I finally managed to get my best friend caught up with "LOST." It's taken three years, and not once have we been able to have a relevant conversation about the show since I've always been well ahead of him in my viewing. It's felt like we've been trapped in different years or something.
So, we decided to have a "LOST" weekend and blaze through season five. Back-to-back, this is -- at least in my opinion -- the best season of the series. The pace is blistering, the writing crisp and clever, and the performances top-notch. I'm still seething at how "LOST" managed to avoid a nomination for Best Television Show - Drama at this year's Golden Globes (yet, "House," after jumping the shark long ago still manages to garner award nominations for it's malady-of-the-week format).
Here's a list of things I noticed, enjoyed, and thought about while re-watching season five.
1. "Fuck you, Phil!" I started calling this out when Phil made his first appearance in "LaFleur." Jason looked at me in disbelief, and said, "What's that all about? We just saw the guy." My response was simple: "You'll be saying it too when you see what that motherfucker does." Suffice to say, after a couple episodes, Jason was doing just that. If I was a drinker, I think "Fuck you, Phil," would become quite a good drinking game -- everytime he appears on the screen, the person(s) who forget to say it have to down a shot.
2. "Why do I have to keep pausing all the time?" Jason loves the show, but he's not like most of us "LOST" geeks. He doesn't keep an encyclopedic knowledge of the show in his head, read the multitude of blogs, and study physics and Egyptology in his spare time (what's wrong with him?). So, I had to stop fairly often in the early parts of the season to bring him up to speed and explain tons of shit. In "The Little Prince," we see Claire's mom, and I had to remind him who she was. Same for Cassidy later, and so on. Oddly enough, it was like recording a commentary track, and became really fun.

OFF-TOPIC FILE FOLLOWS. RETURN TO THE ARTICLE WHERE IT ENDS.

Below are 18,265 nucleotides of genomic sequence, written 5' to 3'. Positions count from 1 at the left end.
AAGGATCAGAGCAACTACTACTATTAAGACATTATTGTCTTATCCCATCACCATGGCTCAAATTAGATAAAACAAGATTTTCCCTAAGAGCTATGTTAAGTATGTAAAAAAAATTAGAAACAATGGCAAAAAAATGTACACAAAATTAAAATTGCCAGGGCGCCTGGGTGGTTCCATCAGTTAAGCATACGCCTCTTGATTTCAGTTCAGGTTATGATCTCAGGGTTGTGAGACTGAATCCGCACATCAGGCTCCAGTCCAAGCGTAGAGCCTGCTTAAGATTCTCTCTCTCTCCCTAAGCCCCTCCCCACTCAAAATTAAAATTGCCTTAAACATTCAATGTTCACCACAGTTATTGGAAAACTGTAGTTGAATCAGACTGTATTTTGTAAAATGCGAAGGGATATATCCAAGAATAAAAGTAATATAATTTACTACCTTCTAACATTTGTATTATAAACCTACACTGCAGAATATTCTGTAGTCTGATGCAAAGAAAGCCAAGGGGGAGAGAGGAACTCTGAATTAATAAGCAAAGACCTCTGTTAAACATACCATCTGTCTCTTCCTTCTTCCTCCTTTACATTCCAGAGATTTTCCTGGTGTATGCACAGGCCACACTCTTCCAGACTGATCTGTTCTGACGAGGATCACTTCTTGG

3. "Dharma Lady." What a funny song. I downloaded it on iTunes when it was free, but hearing it play again over the menu on one of the DVDs was awesome. Also, I think when we first heard the song in the series, one of the Dharma dudes was dancing with his woman down in the security hub. Great moment, until Phil came in to cock-block his friend. That's right..."Fuck you, Phil!"
4. New Otherton, ruined. Sometimes this show is so rich with information that I don't pick-up on simple things. For example, when Sun and Frank take the outrigger to the main island and meet up with Christian, New Otherton has been replaced by the ramshackle Dharma barracks. Signs are broken, windows shattered, etc. It's as if the Others never even moved in. Suddenly, it occurred to me that the timeline Sun, Frank, Ben, et. al inhabit in 2007 is post-Incident/Jughead blast. Whatever took place at the Swan station site had already impacted the rest of the Island. So, where did Richard take his people then? NotLocke finds them on the beach, but I want to know what happened to them over the course of those 30 years. Did Ben need to purge the Initiative? Did he come to power in another way?